Before the activity
Directing students to the activity
If you have the opportunity to introduce your online activity in class, show students where to find the activity during your lecture.
As discussed in 2.1 Module sites, signposting ensures students spend more time on task and less time clicking links to get to resources and activity spaces. For example, within your Yorkshare module site, if you require students to undertake tasks after the lecture, include a note within the description for your lecture slide content item directing students towards the online activity for that week. Refer to the left menu item first, then any folders and finally the exact title of the task as it appears to students.
You may need to break larger timetabling groups down into smaller groups for online working. As discussed by Jacques and Salmon (2007, p.161), online groups of 10-15 people are about right for ease of facilitation and encouraging participation from most of the people in the group. Smaller groups, whilst easier for the facilitator to manage, may suffer from a lack of diversity of viewpoints and set a high expectation for levels of contribution, in particular in discussion-based tasks. Larger groups are more difficult to facilitate and can be dominated by a select few or cliques of participants based on friendship groups or workplaces.
Getting a good balance between diversity of students, whilst also ensuring the group is not too large so that everyone still feels able to contribute something fresh to the discussion will help to engage students in the activity.
Whilst students may already be familiar with each other in the face-to-face space, if there is group collaboration only in the online space, you should design in an ice-breaker activity. Ice-breakers are essential for activities that:
- require students to share personal perceptions or experiences,
- require participation from all students for success, or
- have long-term investment, for example a module-long project.
These activities are part of the group forming process, establishing a common approach to contributions and rules of engagement. It also allows students to form their online identity and voice that may be different from how they would contribute in face-to-face environments. For example a shy student may find it easier to write their contributions in an online forum using the time and space to think about their responses that they wouldn’t otherwise have in the classroom environment.
Examples of ice-breaker activities
- Sharing an image that represents something about themselves.
- Posting a list of favourite hobbies/societies to find similarities amongst students.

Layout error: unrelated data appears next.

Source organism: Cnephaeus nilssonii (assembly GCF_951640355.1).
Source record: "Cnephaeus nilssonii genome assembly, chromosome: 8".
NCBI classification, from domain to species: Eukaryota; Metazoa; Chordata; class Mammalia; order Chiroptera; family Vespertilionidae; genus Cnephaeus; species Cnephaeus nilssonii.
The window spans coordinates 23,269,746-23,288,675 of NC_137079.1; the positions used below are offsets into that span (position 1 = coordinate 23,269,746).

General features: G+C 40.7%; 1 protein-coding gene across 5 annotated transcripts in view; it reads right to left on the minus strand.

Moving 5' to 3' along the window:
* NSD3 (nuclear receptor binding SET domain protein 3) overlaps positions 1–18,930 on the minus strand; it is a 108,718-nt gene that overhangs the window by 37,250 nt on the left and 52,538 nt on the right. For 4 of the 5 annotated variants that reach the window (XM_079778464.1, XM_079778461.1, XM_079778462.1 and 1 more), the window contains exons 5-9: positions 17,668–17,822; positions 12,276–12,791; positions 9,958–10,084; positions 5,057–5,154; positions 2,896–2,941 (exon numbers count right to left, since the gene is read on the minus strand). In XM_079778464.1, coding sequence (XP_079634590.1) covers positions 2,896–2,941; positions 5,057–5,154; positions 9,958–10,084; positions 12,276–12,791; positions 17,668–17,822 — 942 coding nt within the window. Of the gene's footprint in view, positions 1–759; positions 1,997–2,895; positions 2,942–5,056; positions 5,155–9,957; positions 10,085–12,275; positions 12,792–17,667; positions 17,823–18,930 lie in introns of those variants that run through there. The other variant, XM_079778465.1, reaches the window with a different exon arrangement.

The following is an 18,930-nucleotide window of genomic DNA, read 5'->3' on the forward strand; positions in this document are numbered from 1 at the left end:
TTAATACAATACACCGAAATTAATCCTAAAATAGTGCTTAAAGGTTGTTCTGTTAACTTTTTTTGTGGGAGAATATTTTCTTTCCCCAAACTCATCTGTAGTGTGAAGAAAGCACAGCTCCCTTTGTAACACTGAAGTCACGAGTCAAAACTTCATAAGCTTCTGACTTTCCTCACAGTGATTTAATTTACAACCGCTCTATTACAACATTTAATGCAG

- How would you spend £200/£1,000/£100,000?
- Posting something about your home town.
- Create a ‘skills market’ where students share what skills they are strong in and could support others with.
- Establish one rule that the group should abide by during the activity.
- Establish collectively what the group wants to achieve by participating in the activity.
Adapted from: Salmon (2005, p.117-119).
Exploring different methods of student contribution
Guidance for what is recommended to contribute needs to be provided within your instructions at the start of the activity, whether you wish to encourage a wide range of contributions and so welcome different formats, or require evidence of application of specific skills or learning.
In some cases it may be appropriate not to tie students down to text-based contributions only. For activities where students are posting personal contributions, they may feel video or audio offers a better medium for them to convey their argument. Similarly, images may also be particularly powerful in conveying ideas, either photographically, or with infographics or simply snaps of hand-written diagrams uploaded to a Yorkshare blog using the Blackboard Mobile App. Even with text-based submissions, you may suggest students include pictures, graphs, tables, specific layouts or designs.
The use of synchronous tools such as Collaborate can be used to explore higher-order learning by asking students to apply understanding to a problem during an activity. For example, presenting a case study and asking students to analyse it on-the-fly.
Aligning contribution format to learning objectives
Different methods of student contribution will also support forms of learning across the three domains of learning suggested by Bloom et al. (1956): cognitive (knowledge), affective (attitudinal) and psychokinetic (practical skills). As an example, provision of a video to portray how a social issue affects individual people may develop learning in the affective domain, particularly for those who watch the video. Similarly, video or photo submissions could be used to show how students have developed practical skills.
Problem Based Learning
Expanding the lecture with screencasts
Using resources to introduce topics or consolidate learning after class.
Blended Problem Based Learning
Using technology to support group work
John Bennett, The York Law School
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Ensuring essential prior knowledge for lab work
Using online activities to ensure students have the safety knowledge to enter the lab.
Dr Nigel Lowe, Chemistry
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